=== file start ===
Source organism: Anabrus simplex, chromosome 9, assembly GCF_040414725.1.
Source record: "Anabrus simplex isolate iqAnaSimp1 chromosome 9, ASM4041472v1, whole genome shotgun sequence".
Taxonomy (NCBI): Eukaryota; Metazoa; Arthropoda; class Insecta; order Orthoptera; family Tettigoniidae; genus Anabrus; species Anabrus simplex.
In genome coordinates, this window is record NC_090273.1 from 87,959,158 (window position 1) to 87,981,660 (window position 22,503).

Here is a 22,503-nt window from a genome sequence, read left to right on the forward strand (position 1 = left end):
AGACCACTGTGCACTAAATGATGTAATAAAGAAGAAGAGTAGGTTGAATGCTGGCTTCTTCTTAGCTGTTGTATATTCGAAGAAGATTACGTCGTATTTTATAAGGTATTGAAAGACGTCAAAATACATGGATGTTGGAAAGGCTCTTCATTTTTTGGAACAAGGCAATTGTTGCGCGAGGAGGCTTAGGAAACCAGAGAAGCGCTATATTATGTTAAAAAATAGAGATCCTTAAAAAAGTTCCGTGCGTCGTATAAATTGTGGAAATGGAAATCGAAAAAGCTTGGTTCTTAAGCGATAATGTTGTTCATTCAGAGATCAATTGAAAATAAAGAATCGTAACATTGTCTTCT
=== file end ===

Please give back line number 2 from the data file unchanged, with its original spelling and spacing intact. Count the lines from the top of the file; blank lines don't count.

Source record: "Anabrus simplex isolate iqAnaSimp1 chromosome 9, ASM4041472v1, whole genome shotgun sequence".